Some doulas may head into this level of “busi-ness” with eager anticipation only to get knocked back a bit when suddenly the births they’ve been so well trained to attend start to wear us down.  Perhaps start to take over emotions a bit.  It may start as a reflection of how beautiful a birth was, or how strong that mother was.  Perhaps something happened that was different than what was “expected” and as a doula you witness something that hits hard.  Maybe you witness a mother experience an unwanted intervention or a difficult transition and suddenly, you find yourself remembering it all.the.time.   Feelings surface.  Lots of BIG FEELINGS SURFACE.

Now, I’m not saying all your feelings are negative or even as deep as a trigger for your own trauma.  No, not all. But some maybe.  Even just one emotion that still lingers as you read this.   What if just that one feeling  impacts you at your next birth?  What if you have a hard time staying “present” because that one feeling is still part of your thoughts?
The simple act of being present, especially in birth, impacts us, in that moment in time and in our future way of living.  I experienced these impacts early in my career.  First, I experienced it as a heart aching compassion for the parents of the children living with autistic spectrum diagnosis.   Next, by the penetrating grief of working with hospice families facing the deaths of their loved ones.  Currently, what I experience is a mix of oxytocin rush,  the dynamics of my own relationships and the ever present push to grow my birth business for world doula domination!   (Ok, maybe just big enough to pay all my bills and give back a little.)  Really, I’m a whole mess of emotions most of the time, so in some ways WE may not be that different from one another.  One difference I do see is that I can attest, from personal and professional experience, my doula friends, is that you should consider that you need more than just a “place to vent about a birth” or “someone to decompress with.”  You should consider for the sake of sustainablity as a professional doula that you too may need some skilled support.   I did.  After years of trying to bear it all myself, and process it all myself, hanging out with other doulas venting over Venti Mochas I realized,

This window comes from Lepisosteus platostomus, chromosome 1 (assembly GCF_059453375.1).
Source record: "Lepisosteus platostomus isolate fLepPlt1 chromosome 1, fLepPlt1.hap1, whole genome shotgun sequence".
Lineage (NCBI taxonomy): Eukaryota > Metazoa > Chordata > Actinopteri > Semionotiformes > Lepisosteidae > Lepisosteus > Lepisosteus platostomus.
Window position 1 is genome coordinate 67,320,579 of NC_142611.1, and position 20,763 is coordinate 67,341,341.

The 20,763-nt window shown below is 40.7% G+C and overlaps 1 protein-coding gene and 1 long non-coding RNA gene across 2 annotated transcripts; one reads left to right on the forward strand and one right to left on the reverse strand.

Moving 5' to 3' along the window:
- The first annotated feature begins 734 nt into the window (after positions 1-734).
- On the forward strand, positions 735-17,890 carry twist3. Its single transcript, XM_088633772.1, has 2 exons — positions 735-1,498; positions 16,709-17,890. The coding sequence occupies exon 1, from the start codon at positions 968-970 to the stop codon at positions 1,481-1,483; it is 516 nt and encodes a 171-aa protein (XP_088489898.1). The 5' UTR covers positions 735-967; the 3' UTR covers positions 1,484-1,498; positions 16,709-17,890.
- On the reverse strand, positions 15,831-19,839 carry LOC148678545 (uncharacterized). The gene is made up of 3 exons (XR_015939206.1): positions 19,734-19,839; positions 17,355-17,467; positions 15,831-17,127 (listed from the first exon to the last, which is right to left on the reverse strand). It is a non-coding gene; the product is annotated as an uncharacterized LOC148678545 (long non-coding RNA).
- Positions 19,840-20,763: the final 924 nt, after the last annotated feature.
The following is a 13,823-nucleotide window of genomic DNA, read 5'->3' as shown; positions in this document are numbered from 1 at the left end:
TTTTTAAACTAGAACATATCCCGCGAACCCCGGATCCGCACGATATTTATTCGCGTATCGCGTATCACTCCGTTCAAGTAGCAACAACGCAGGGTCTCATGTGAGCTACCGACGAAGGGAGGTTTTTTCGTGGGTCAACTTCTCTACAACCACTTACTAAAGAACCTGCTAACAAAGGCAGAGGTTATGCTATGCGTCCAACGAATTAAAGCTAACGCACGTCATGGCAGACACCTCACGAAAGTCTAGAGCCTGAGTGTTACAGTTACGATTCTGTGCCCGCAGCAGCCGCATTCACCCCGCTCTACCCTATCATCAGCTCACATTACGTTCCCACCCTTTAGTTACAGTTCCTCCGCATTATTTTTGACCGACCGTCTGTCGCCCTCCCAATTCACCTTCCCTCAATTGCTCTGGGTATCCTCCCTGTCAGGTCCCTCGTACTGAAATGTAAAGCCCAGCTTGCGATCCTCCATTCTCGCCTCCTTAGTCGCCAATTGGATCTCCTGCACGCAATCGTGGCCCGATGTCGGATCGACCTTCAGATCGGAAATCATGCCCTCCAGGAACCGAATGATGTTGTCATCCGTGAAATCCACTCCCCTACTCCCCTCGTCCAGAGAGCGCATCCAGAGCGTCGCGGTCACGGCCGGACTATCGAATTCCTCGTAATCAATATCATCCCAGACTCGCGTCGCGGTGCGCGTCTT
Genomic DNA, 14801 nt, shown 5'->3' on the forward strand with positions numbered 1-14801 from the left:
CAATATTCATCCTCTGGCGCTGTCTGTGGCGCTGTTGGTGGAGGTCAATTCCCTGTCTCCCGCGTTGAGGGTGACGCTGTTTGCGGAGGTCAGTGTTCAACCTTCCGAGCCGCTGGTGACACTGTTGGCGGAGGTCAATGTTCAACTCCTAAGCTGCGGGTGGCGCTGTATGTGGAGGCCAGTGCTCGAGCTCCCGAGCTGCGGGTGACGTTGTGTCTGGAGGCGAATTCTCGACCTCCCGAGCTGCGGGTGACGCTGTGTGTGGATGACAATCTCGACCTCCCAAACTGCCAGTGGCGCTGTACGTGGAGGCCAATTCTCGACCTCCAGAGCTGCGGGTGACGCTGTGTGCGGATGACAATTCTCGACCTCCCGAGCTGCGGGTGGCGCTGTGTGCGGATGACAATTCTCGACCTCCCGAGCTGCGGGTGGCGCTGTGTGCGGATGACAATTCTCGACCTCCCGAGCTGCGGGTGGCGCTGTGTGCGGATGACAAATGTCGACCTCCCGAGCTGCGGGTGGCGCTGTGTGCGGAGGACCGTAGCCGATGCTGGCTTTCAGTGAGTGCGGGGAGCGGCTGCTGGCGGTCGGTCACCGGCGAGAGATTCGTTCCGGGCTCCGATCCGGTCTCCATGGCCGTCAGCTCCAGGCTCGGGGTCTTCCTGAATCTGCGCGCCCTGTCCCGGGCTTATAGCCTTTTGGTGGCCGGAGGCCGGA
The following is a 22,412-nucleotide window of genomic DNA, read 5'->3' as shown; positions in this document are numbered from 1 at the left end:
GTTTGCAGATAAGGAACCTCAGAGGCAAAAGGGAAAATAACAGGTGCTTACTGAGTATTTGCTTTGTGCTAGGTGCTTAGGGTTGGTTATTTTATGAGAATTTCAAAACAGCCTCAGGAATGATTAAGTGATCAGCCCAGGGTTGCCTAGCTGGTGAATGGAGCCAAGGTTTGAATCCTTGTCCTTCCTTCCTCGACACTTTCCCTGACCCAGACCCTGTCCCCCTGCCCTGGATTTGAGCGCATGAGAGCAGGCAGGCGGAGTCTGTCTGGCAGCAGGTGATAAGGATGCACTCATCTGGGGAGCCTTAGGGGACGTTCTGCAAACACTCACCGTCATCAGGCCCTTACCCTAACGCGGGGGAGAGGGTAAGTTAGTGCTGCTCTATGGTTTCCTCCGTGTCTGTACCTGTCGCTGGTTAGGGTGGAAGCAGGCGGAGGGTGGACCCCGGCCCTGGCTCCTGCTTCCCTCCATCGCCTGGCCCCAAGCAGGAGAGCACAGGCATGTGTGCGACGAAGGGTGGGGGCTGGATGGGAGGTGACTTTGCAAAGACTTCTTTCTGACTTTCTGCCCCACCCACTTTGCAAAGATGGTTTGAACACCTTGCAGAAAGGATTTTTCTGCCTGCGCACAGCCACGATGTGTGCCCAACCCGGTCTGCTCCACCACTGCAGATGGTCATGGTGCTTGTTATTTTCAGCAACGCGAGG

I needed ongoing, structured and creative supervision in order to best fulfill my role as a birth worker. 

For me, the answer to my unspoken “want ad” for serious support came in the form of a colleague asking me to participate in peer supervision.  After my first two hour online peer supervision session everything felt lighter.  I felt more connected, creative and aware.  My movement felt fluid, my work more manageable.  My motivation had returned.  My work had more purpose.  

We recently published some of the results in the New Jersey Association of Music Therapy’s first ever online journal Music Therapy Clinician.  Since then, I have not looked back, never been busier or felt more balanced.    The road to maintaining that balance and achieving wellness as a birth worker feels less bumpy now and I see a few more “fueling” stations along horizon then before.  I know I can always turn to supervision for a hospitable respite, re-framing or a recharge before heading back down “Doula Road.”